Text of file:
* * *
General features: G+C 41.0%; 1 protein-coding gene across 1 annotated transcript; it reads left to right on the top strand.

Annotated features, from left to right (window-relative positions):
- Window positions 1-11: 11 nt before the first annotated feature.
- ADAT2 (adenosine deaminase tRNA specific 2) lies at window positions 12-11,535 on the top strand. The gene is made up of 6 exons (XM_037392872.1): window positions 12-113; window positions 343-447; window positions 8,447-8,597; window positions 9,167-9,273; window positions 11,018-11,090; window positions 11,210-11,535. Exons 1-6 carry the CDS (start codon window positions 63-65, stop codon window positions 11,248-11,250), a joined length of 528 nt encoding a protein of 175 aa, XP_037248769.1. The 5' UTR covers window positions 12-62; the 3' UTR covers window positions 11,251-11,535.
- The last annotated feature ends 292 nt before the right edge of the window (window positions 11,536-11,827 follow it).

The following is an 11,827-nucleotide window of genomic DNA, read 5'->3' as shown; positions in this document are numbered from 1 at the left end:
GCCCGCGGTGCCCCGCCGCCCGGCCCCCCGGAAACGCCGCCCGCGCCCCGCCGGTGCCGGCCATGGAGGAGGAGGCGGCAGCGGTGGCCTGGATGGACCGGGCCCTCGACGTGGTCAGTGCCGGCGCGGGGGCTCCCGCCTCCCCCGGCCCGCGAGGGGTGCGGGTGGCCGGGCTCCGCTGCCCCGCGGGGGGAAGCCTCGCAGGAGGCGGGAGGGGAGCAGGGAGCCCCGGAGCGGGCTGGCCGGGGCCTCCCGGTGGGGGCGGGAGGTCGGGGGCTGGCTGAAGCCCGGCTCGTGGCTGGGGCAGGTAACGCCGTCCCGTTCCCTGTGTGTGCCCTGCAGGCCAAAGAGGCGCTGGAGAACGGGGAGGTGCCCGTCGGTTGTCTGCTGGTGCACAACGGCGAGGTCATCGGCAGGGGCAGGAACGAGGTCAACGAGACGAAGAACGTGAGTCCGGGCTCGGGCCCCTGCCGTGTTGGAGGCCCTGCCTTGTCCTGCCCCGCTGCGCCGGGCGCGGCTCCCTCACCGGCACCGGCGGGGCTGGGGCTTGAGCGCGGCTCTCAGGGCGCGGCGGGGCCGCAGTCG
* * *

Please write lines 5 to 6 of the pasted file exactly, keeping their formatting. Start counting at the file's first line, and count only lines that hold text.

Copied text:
- The last annotated feature ends 292 nt before the right edge of the window (window positions 11,536-11,827 follow it).

The following is an 11,827-nucleotide window of genomic DNA, read 5'->3' as shown; positions in this document are numbered from 1 at the left end: